The best indicator of the ideal oil to use for your car is specified by the manufacturer. Most manufacturers do recommend different oil viscosity so that the car owner can use which one is the most ideal for their environment. Referring to your owner’s manual can help you choose which one is the best for your vehicle.
A 5w-30 oil has a viscosity grade of 5 at cold or low temperatures and grade 30 at higher temperatures. These are used for light-duty engines and are preferable for cars in cold climates because it allows the oil to flow throughout the engine.
On the other hand, a 10w-30 oil is more common as it is designed to help regular petrol or diesel automotive engines. Although it is suited for cold weather operation, it performs better in hot weather or for vehicles that need to haul heavy loads or are used in heavy-duty applications.
Changing Oil in Your Car
Oil change is one of the most basic and effective maintenance services you can perform to keep your car working well and having a long service life. In this section of the article, we will provide you with a quick and simple step-by-step guide to changing the oil in your car.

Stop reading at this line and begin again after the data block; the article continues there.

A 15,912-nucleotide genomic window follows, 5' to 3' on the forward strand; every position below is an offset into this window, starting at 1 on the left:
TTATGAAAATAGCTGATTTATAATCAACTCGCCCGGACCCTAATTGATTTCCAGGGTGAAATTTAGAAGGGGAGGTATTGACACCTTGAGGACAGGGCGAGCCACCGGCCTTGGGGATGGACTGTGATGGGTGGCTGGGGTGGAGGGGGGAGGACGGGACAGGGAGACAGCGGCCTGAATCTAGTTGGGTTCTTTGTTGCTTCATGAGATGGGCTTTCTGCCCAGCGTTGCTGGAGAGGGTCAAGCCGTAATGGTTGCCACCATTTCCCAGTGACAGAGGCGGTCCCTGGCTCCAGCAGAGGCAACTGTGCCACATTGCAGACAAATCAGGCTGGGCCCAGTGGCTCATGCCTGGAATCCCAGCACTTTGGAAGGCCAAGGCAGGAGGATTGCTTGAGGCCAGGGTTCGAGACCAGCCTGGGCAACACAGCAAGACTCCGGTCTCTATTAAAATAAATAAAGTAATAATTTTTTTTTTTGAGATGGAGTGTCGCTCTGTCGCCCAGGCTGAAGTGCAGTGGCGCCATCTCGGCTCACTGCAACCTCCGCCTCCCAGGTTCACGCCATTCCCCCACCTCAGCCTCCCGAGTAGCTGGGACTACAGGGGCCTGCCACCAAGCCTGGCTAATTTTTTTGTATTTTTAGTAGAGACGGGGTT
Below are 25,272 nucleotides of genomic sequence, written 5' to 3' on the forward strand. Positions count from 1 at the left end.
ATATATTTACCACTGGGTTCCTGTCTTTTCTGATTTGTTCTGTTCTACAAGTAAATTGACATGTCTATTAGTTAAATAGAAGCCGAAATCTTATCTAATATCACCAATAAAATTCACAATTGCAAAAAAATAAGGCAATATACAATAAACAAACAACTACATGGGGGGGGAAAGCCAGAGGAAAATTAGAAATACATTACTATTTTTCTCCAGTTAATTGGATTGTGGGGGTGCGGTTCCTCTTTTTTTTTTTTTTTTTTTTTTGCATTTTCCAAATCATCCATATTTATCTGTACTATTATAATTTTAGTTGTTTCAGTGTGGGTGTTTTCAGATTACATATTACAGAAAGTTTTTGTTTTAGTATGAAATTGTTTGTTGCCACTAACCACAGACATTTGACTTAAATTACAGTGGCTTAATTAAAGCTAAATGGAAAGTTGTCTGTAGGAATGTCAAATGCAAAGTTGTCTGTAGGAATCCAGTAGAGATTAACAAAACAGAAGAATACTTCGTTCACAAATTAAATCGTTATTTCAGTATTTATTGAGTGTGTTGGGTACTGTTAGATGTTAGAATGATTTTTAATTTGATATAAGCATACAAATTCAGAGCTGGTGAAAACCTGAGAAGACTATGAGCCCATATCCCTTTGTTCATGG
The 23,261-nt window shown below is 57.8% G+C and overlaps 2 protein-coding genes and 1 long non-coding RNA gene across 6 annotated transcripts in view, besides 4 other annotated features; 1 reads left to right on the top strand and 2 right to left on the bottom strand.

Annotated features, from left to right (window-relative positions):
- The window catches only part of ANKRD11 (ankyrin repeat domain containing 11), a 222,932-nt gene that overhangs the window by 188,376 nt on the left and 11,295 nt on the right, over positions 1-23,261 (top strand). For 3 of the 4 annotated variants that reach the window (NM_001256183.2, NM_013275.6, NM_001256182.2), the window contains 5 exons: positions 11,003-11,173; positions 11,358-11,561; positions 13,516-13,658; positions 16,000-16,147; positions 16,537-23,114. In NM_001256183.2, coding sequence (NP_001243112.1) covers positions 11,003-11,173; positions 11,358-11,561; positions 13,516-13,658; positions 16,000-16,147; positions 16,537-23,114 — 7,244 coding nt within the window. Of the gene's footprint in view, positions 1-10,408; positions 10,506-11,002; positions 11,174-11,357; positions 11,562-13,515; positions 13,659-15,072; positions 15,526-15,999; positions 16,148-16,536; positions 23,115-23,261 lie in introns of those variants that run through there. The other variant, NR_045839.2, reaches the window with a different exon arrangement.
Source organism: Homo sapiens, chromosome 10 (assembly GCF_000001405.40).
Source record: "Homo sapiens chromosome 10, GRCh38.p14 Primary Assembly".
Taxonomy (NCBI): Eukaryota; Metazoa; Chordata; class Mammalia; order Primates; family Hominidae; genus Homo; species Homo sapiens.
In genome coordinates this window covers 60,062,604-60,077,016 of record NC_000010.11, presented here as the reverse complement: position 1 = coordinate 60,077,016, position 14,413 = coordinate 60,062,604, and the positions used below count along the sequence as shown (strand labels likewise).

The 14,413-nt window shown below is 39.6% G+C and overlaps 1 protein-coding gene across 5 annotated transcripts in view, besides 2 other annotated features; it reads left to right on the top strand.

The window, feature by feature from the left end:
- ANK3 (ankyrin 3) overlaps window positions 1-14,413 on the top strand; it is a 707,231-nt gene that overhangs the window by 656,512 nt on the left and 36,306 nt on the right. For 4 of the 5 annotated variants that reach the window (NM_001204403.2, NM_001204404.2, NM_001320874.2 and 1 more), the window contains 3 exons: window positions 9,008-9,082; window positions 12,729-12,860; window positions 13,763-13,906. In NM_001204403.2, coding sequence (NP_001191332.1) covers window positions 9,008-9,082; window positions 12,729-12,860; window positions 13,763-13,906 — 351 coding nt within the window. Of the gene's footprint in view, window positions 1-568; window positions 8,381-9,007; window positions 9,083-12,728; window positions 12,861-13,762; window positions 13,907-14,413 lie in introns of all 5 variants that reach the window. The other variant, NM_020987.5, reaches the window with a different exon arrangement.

Step 1: Jack Up the Car
Make sure that you do this safely. Never go under the car without it being properly raised by a lift. You should have good visibility of the components you need to remove.
Step 2: Drain It
Find a bucket where you can drain the oil. About 5 gallons would be enough. Use the right tools to remove the plug and make sure to store it properly. You don’t want to lose it because it will be quite difficult to replace.
Step 3: Close It Up
Once all the oil has been drained, it’s time to close the plug. Do not overtighten it. Seal it just enough so that it is properly closed. Check to see your owner’s manual if they have additional instructions when replacing the drain plug.
You should also replace the oil filter to increase the service life of the oil you just used. Like the plug, use the proper tool to safely remove the filter. Allow the excess oil to drain before replacing it with a new one. Apply a light coat of oil on the edge of the rubber gasket of the oil filter to provide a good seal when you tighten the filter.
Step 4: Fill It Up with New Oil